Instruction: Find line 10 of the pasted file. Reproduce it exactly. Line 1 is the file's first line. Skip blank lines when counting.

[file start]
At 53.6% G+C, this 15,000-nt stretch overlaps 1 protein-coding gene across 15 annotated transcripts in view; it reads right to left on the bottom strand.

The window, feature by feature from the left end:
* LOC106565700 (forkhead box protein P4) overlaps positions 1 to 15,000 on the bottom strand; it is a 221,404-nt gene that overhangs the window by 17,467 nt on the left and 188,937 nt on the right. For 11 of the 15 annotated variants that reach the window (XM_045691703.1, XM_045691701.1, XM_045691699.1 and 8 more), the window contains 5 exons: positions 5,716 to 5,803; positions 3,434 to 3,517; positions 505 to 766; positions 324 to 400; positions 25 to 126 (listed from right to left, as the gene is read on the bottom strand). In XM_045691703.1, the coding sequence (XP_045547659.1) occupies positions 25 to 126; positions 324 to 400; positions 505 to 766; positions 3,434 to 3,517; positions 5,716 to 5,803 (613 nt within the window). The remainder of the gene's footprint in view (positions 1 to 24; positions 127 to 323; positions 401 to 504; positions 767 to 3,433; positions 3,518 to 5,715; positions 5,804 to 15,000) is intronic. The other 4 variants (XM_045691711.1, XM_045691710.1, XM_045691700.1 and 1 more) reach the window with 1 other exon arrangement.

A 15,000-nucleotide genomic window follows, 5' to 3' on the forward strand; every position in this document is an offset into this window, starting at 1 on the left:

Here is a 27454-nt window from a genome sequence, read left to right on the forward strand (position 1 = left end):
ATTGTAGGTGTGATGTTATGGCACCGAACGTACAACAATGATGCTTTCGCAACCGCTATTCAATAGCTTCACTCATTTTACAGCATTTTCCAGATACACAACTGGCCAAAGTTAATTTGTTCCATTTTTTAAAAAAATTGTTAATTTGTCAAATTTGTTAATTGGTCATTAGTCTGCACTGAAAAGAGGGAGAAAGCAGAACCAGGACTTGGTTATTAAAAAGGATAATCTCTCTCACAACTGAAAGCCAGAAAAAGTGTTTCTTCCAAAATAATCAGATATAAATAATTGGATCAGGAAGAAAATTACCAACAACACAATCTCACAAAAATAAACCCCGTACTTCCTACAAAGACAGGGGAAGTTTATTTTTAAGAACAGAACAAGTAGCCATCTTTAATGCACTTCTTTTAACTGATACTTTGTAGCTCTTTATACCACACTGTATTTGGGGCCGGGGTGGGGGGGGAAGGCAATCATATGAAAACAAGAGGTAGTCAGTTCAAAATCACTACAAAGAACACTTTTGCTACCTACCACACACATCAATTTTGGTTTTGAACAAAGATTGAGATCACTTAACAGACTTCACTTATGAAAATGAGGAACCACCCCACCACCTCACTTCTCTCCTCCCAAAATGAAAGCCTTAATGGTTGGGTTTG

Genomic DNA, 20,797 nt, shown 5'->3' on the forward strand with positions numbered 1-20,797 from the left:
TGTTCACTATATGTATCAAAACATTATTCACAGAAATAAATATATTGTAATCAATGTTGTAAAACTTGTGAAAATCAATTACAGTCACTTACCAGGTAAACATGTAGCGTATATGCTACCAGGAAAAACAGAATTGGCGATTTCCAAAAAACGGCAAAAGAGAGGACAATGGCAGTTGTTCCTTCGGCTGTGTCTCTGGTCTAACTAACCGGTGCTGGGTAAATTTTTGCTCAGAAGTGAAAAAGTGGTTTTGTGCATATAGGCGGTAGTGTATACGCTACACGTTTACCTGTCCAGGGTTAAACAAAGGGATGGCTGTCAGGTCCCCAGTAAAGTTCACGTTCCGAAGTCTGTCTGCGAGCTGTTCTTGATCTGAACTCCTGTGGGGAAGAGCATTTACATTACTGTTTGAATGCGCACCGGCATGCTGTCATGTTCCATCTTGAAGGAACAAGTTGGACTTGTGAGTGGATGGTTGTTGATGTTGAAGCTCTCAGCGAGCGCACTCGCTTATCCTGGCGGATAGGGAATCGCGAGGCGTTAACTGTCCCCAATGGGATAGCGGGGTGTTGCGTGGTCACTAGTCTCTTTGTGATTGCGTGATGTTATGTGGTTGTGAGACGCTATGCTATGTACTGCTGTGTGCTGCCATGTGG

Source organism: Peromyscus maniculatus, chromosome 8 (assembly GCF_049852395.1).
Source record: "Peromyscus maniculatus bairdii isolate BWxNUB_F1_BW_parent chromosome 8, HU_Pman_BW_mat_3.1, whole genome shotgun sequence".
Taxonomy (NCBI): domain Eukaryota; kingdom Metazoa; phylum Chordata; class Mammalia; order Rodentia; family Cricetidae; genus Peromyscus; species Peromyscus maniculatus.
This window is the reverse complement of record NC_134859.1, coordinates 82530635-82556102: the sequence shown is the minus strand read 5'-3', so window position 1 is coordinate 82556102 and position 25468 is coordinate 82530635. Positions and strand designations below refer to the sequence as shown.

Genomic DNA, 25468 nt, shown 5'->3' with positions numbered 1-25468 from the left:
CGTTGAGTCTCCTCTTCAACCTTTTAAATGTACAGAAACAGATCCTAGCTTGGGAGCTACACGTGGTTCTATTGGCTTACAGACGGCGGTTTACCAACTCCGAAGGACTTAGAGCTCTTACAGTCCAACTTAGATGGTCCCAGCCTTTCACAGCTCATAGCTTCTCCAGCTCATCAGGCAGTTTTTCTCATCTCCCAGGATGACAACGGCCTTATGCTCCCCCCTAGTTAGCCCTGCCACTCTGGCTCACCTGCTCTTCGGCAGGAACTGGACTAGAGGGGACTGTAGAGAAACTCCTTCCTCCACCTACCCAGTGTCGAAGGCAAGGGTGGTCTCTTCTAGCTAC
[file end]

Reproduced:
Source record: "Peromyscus maniculatus bairdii isolate BWxNUB_F1_BW_parent chromosome 8, HU_Pman_BW_mat_3.1, whole genome shotgun sequence".